Thursday, Oct 02, 2014

Zentangle Untangled

An example of Zentangle artwork. An example of Zentangle artwork.
Posted: March 10, 2014 12:23 am

Shreya Thakur

Doodling is one of life’s little treasures; creating repetitive patterns out of nothing has got one past a crazy day at work, or even a boring day at home. When US-based artist Maria Thomas and a monk named Rick Roberts decided to turn it into an artform, no one thought it could work or find takers, let alone students. But Sampada Aggarwal decided to give it a shot and approached Thomas and Roberts to learn Zentangle, the delicate skill of using structured patterns, usually drawn by a micron pen. Aggarwal, now a Zentangle instructor, was in Delhi to conduct a workshop. Excerpts from an interview:

How did you hear of Zentangle?

I am a self-taught artist and was exploring new and old artforms. I accidentally came across Zentangle while surfing the Net one evening, in October 2011. The intricate patterns caught my eye and I was drawn into the beautiful and seemingly complicated patterns. The idea of using simple tools like paper and pen in this day and age of technology intrigued me. After a few months of exploring the art on my own, I realised that I wanted to be able to impart this knowledge to others.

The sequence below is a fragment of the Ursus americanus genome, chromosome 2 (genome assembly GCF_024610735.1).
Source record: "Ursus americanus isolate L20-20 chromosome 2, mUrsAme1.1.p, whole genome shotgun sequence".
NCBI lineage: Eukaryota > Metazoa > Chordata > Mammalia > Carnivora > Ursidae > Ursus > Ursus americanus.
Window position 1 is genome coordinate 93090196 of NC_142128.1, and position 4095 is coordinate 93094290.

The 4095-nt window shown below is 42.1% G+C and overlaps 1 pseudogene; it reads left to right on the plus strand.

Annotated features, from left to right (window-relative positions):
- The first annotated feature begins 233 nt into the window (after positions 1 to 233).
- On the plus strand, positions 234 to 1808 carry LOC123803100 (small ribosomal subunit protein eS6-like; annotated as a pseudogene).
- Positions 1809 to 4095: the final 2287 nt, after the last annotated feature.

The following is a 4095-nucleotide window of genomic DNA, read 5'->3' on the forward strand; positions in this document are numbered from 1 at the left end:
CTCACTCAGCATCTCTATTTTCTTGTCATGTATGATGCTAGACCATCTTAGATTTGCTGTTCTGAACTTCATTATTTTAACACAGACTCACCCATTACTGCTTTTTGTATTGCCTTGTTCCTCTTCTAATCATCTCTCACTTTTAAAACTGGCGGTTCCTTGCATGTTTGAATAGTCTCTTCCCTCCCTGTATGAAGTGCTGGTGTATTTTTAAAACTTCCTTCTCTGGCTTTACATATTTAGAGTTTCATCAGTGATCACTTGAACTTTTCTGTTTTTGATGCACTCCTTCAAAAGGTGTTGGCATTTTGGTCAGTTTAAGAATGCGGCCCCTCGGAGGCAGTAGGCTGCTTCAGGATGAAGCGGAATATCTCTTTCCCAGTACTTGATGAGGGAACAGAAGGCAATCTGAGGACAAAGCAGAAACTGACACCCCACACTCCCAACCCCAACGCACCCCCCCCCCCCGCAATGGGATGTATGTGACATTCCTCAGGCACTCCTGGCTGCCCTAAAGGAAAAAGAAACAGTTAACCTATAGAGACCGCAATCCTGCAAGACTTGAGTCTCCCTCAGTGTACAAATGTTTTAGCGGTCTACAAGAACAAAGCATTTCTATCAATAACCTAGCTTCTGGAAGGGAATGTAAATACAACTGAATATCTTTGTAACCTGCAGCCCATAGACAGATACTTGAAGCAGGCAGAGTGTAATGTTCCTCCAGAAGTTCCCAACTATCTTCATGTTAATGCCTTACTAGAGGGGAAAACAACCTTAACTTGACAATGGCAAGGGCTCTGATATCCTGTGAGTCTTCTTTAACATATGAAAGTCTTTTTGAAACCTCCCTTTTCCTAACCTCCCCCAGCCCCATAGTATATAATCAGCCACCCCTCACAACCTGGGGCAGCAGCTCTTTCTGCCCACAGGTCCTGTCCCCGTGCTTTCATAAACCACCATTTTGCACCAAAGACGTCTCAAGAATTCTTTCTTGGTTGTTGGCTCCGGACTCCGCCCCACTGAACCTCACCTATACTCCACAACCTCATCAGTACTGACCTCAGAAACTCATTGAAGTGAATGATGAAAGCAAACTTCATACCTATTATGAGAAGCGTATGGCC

How does lazy doodling transform into something so creative?

This method is the exact opposite of doodling. It is a mindful activity that requires your complete focus and concentration. It provides clear steps that take the guesswork out of the equation.

What does Zentangle mean to artists and non-artists?

Zentangle is an evolving artform that has become a movement. Established artists find new creative sparks out of this method. Non-artists find this method a step towards creativity. Teachers say it is a tool to generate focus and concentration in their students.

Can this artform survive the test of time?

It has the potential to cater to the needs of the young and the old. Creating designs, manipulating symbols and putting pen to paper is part of our human heritage. In a time of keyboards, computer mice, and cellphones, the simple strokes that are part of the Zentangle automatically engage you in a comfort and familiarity of timeless, basic creativity.

(The writer is an EXIMS student)

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